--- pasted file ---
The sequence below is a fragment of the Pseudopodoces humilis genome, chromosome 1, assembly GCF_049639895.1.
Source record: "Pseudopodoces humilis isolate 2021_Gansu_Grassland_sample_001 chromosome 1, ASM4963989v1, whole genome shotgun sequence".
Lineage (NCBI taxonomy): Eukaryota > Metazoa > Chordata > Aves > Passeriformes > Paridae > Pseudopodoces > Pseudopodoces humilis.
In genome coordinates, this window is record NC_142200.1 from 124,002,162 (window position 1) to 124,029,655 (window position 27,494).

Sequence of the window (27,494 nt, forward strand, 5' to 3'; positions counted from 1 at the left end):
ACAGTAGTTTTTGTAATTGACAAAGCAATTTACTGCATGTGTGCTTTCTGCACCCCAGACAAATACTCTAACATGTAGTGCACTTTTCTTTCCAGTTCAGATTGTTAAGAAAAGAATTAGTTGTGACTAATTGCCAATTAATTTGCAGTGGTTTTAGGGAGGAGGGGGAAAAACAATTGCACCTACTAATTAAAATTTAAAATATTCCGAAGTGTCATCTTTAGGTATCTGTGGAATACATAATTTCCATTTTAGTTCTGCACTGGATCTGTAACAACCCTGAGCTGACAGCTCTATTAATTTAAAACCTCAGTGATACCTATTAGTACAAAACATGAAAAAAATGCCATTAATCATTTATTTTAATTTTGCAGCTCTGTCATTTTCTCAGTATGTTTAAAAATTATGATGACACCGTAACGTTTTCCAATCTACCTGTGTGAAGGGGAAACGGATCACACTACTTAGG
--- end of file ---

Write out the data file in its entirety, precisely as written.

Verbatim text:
The sequence below is a fragment of the Pseudopodoces humilis genome, chromosome 1, assembly GCF_049639895.1.
Source record: "Pseudopodoces humilis isolate 2021_Gansu_Grassland_sample_001 chromosome 1, ASM4963989v1, whole genome shotgun sequence".
Lineage (NCBI taxonomy): Eukaryota > Metazoa > Chordata > Aves > Passeriformes > Paridae > Pseudopodoces > Pseudopodoces humilis.
In genome coordinates, this window is record NC_142200.1 from 124,002,162 (window position 1) to 124,029,655 (window position 27,494).

Sequence of the window (27,494 nt, forward strand, 5' to 3'; positions counted from 1 at the left end):
ACAGTAGTTTTTGTAATTGACAAAGCAATTTACTGCATGTGTGCTTTCTGCACCCCAGACAAATACTCTAACATGTAGTGCACTTTTCTTTCCAGTTCAGATTGTTAAGAAAAGAATTAGTTGTGACTAATTGCCAATTAATTTGCAGTGGTTTTAGGGAGGAGGGGGAAAAACAATTGCACCTACTAATTAAAATTTAAAATATTCCGAAGTGTCATCTTTAGGTATCTGTGGAATACATAATTTCCATTTTAGTTCTGCACTGGATCTGTAACAACCCTGAGCTGACAGCTCTATTAATTTAAAACCTCAGTGATACCTATTAGTACAAAACATGAAAAAAATGCCATTAATCATTTATTTTAATTTTGCAGCTCTGTCATTTTCTCAGTATGTTTAAAAATTATGATGACACCGTAACGTTTTCCAATCTACCTGTGTGAAGGGGAAACGGATCACACTACTTAGG